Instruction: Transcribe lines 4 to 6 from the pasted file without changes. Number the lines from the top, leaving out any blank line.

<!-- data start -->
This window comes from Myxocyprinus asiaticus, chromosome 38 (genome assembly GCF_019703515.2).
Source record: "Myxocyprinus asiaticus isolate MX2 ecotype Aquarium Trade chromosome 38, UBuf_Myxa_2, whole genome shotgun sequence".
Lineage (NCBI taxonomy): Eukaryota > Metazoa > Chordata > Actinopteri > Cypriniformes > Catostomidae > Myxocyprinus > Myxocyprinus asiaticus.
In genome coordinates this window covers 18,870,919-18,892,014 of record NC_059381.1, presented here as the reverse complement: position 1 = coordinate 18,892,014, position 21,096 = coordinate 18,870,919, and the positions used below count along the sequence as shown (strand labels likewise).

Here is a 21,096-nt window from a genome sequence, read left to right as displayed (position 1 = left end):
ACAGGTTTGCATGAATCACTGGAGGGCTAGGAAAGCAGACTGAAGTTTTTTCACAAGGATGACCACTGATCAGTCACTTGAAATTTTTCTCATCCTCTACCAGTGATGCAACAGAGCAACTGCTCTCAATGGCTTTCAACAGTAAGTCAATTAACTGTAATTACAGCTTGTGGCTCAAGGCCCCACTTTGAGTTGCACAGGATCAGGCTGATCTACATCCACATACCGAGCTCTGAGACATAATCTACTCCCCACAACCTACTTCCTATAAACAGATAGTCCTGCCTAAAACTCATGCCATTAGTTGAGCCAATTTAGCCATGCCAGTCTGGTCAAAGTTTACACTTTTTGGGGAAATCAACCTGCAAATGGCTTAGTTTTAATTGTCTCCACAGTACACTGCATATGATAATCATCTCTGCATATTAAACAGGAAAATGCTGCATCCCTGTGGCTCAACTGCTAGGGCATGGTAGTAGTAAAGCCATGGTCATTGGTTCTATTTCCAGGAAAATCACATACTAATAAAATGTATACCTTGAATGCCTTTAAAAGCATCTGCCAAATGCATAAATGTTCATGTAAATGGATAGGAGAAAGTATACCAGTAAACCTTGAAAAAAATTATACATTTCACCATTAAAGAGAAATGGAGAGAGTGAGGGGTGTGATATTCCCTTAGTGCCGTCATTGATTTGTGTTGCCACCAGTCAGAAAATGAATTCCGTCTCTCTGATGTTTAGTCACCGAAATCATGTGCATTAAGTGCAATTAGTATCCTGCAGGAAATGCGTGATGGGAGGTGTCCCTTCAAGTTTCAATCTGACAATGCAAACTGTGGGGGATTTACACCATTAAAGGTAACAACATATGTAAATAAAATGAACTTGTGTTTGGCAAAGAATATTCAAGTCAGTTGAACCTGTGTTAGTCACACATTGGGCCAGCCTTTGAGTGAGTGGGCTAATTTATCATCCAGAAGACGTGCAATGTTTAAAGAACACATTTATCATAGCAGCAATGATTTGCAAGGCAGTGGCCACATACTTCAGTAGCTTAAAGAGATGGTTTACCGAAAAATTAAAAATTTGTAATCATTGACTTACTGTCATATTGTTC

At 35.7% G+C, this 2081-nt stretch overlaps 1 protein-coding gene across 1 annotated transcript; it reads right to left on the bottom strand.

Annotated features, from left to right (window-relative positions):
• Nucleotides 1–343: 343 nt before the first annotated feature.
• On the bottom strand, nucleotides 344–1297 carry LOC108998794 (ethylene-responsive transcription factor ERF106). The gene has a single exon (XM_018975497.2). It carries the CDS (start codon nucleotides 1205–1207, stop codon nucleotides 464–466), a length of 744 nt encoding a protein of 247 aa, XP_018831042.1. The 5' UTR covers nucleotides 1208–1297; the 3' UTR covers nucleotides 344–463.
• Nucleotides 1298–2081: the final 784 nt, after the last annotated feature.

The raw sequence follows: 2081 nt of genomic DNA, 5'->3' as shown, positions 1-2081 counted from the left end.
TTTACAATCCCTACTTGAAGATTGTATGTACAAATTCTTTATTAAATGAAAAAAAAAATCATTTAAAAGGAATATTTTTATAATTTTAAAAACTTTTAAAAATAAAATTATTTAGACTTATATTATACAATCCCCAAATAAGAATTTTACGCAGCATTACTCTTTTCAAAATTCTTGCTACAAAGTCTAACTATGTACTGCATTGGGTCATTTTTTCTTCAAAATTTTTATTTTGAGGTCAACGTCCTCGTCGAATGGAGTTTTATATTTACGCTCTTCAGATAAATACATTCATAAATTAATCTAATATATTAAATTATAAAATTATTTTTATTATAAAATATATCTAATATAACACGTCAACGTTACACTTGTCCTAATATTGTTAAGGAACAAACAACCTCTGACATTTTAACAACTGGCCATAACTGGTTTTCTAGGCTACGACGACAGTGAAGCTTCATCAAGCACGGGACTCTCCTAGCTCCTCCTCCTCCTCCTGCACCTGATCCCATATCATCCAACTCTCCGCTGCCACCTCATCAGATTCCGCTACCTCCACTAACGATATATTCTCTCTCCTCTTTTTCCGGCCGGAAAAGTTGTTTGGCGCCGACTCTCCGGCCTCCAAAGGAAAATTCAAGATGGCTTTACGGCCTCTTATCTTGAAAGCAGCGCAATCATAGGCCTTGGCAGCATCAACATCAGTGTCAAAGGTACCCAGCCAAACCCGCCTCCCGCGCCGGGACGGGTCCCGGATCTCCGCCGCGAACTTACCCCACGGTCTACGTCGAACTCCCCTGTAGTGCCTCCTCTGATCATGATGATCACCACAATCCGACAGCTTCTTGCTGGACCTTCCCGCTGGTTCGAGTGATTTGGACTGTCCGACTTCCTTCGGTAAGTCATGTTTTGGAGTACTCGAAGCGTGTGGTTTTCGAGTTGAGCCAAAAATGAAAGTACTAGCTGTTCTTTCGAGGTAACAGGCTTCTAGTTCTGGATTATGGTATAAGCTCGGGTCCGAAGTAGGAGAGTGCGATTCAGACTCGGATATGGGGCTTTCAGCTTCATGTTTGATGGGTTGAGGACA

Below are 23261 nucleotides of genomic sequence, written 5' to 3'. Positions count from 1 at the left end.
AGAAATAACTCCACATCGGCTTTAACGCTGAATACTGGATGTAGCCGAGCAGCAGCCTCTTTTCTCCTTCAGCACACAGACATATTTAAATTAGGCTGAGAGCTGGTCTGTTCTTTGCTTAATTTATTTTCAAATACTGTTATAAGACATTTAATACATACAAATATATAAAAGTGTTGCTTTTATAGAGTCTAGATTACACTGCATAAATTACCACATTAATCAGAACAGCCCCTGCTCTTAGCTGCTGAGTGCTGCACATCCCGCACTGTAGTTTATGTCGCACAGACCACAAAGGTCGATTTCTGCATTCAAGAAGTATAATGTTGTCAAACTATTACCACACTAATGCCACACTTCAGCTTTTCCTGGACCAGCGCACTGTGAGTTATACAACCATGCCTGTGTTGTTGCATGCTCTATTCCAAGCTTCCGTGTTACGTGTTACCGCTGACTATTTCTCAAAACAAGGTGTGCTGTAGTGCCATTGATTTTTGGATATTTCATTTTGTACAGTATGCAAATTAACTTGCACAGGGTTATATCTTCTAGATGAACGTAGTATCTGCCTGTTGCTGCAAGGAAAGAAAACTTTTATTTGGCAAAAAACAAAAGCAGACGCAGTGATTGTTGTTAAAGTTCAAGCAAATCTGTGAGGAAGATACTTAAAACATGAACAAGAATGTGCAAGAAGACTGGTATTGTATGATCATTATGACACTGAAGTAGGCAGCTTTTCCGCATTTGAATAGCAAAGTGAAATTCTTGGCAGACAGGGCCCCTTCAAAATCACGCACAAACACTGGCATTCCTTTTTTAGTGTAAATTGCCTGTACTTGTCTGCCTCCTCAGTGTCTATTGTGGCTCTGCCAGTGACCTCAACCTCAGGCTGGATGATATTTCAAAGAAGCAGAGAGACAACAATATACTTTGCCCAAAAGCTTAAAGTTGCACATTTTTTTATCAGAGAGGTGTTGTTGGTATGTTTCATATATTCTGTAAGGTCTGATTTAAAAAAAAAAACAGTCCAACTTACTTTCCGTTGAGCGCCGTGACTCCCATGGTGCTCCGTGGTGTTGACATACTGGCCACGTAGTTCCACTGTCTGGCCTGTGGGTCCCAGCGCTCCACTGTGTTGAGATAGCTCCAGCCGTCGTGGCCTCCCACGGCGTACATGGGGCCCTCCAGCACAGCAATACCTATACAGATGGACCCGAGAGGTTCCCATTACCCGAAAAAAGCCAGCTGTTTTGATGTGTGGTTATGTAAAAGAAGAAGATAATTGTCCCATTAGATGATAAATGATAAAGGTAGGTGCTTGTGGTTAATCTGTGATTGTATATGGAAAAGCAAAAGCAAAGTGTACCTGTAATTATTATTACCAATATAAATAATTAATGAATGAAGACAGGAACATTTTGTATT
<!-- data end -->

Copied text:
In genome coordinates this window covers 18,870,919-18,892,014 of record NC_059381.1, presented here as the reverse complement: position 1 = coordinate 18,892,014, position 21,096 = coordinate 18,870,919, and the positions used below count along the sequence as shown (strand labels likewise).

Here is a 21,096-nt window from a genome sequence, read left to right as displayed (position 1 = left end):
ACAGGTTTGCATGAATCACTGGAGGGCTAGGAAAGCAGACTGAAGTTTTTTCACAAGGATGACCACTGATCAGTCACTTGAAATTTTTCTCATCCTCTACCAGTGATGCAACAGAGCAACTGCTCTCAATGGCTTTCAACAGTAAGTCAATTAACTGTAATTACAGCTTGTGGCTCAAGGCCCCACTTTGAGTTGCACAGGATCAGGCTGATCTACATCCACATACCGAGCTCTGAGACATAATCTACTCCCCACAACCTACTTCCTATAAACAGATAGTCCTGCCTAAAACTCATGCCATTAGTTGAGCCAATTTAGCCATGCCAGTCTGGTCAAAGTTTACACTTTTTGGGGAAATCAACCTGCAAATGGCTTAGTTTTAATTGTCTCCACAGTACACTGCATATGATAATCATCTCTGCATATTAAACAGGAAAATGCTGCATCCCTGTGGCTCAACTGCTAGGGCATGGTAGTAGTAAAGCCATGGTCATTGGTTCTATTTCCAGGAAAATCACATACTAATAAAATGTATACCTTGAATGCCTTTAAAAGCATCTGCCAAATGCATAAATGTTCATGTAAATGGATAGGAGAAAGTATACCAGTAAACCTTGAAAAAAATTATACATTTCACCATTAAAGAGAAATGGAGAGAGTGAGGGGTGTGATATTCCCTTAGTGCCGTCATTGATTTGTGTTGCCACCAGTCAGAAAATGAATTCCGTCTCTCTGATGTTTAGTCACCGAAATCATGTGCATTAAGTGCAATTAGTATCCTGCAGGAAATGCGTGATGGGAGGTGTCCCTTCAAGTTTCAATCTGACAATGCAAACTGTGGGGGATTTACACCATTAAAGGTAACAACATATGTAAATAAAATGAACTTGTGTTTGGCAAAGAATATTCAAGTCAGTTGAACCTGTGTTAGTCACACATTGGGCCAGCCTTTGAGTGAGTGGGCTAATTTATCATCCAGAAGACGTGCAATGTTTAAAGAACACATTTATCATAGCAGCAATGATTTGCAAGGCAGTGGCCACATACTTCAGTAGCTTAAAGAGATGGTTTACCGAAAAATTAAAAATTTGTAATCATTGACTTACTGTCATATTGTTC